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Dover detention centre, which held 401 single male detainees, is to close by the end of October, it was announced last week.

The centre, previously a prison and young offenders institution, became a detention centre in 2002 and was run by HM Prison Service throughout this time. In the same month as the closure was announced, a detainee held there was awarded £19,000 in damages following their unlawful detention: a powerful symbol of the injustices and problems which plague the detention system. AVID welcomes the move, which we hope is a recognition on the part of the Government that it is using detention 'disproportionately frequently' and a move to reduce the numbers of those held. Dover's closure reduces the numbers of detention bed spaces by around 10%.

It’s the second such rapid, unexplained closure of a detention centre this year, with Haslar IRC having been handed back to the National Offender Management Service (NOMs) in May. Staff were told on the 15th October that the centre would close within two to four weeks.

Detainees have been transferred out of the centre since the 15th, and we suspect many will be transferred to the Verne in Dorset, the second largest detention centre in the UK which opened in 2014.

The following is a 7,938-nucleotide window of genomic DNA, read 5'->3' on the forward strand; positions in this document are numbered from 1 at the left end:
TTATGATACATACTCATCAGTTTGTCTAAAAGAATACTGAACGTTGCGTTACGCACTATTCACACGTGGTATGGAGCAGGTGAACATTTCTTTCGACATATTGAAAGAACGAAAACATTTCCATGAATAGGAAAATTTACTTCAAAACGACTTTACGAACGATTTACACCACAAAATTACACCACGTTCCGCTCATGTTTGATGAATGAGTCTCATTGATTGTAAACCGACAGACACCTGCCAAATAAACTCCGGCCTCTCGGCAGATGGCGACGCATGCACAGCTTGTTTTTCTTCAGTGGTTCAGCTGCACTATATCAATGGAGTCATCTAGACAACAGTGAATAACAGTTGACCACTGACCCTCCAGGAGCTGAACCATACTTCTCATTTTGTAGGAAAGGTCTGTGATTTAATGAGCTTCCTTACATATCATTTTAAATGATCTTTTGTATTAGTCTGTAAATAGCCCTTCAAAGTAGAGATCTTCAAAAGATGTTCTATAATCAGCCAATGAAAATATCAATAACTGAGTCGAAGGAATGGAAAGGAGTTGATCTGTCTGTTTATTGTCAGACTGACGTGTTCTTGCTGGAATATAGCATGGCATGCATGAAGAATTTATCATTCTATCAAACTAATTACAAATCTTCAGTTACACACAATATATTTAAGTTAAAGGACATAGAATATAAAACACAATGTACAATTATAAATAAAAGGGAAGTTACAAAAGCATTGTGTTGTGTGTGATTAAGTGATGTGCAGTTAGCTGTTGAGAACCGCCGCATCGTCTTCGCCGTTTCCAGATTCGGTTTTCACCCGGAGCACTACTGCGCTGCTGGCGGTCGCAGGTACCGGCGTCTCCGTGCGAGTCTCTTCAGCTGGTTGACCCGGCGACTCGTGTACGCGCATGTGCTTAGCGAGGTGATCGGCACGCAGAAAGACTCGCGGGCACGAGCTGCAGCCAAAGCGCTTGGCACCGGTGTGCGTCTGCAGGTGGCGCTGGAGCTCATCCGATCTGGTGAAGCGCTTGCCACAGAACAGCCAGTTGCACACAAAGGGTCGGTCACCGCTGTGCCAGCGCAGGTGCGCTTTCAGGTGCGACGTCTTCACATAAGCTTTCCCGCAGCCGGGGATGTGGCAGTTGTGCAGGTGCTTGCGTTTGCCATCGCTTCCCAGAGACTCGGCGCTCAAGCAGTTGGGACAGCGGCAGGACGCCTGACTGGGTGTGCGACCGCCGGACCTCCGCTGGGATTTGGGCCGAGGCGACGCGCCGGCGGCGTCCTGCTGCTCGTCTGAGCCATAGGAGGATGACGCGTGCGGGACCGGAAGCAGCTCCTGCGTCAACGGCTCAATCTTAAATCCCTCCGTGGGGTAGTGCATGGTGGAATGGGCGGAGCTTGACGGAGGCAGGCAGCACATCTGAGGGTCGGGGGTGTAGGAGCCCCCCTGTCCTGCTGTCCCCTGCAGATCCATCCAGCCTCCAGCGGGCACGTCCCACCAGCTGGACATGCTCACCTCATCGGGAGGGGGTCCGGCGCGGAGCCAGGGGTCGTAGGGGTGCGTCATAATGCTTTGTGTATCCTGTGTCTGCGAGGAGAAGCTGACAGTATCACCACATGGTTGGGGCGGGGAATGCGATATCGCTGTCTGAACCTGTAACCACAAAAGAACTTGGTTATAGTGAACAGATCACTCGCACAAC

While local press has focused on the impact of the closure on those who worked at the facility, it is likely that for those detained at Dover the closure will likely only mean greater anxiety and distress.

If they are transferred to other detention centres across the UK, people who may have already been detained for months or even years will find themselves yet again separated from vital support networks - family, friends, lawyers and specialist support organisations – and the misery, isolation and trauma of their detention intensified.

AVID member Samphire (formerly Dover Detainee Visitors Group) has supported men detained at Dover for many years. Fraser Paterson, Detention Support Manager, said:

"For those at Dover, Thursday’s decision is likely to mean lengthy detention in a different detention centre. Just because one detention centre is closed doesn’t mean that these problems go away – they’re just less visible. The public needs to keep up the pressure on the Government to change these damaging policies.”

You can read Fraser's full response on behalf of Samphire here.

AVID's Director said:

"The closure of Dover detention centre, particularly coming so soon after the closure of Haslar, significantly reduces the numbers of detention spaces available. We hope this is a first step towards reducing the UK's reliance on detention. The detention system is in crisis, and holding huge numbers without time limit is increasingly being understood as a practice that puts the UK at odds with other European countries. It is time for change, and we hope this is a sign that the government is willing to listen."

AVID wishes all those who volunteered at Dover, supporting many thousands of detainees over the years, the very best. Samphire will continue its work in the community and its national work with ex detainees.

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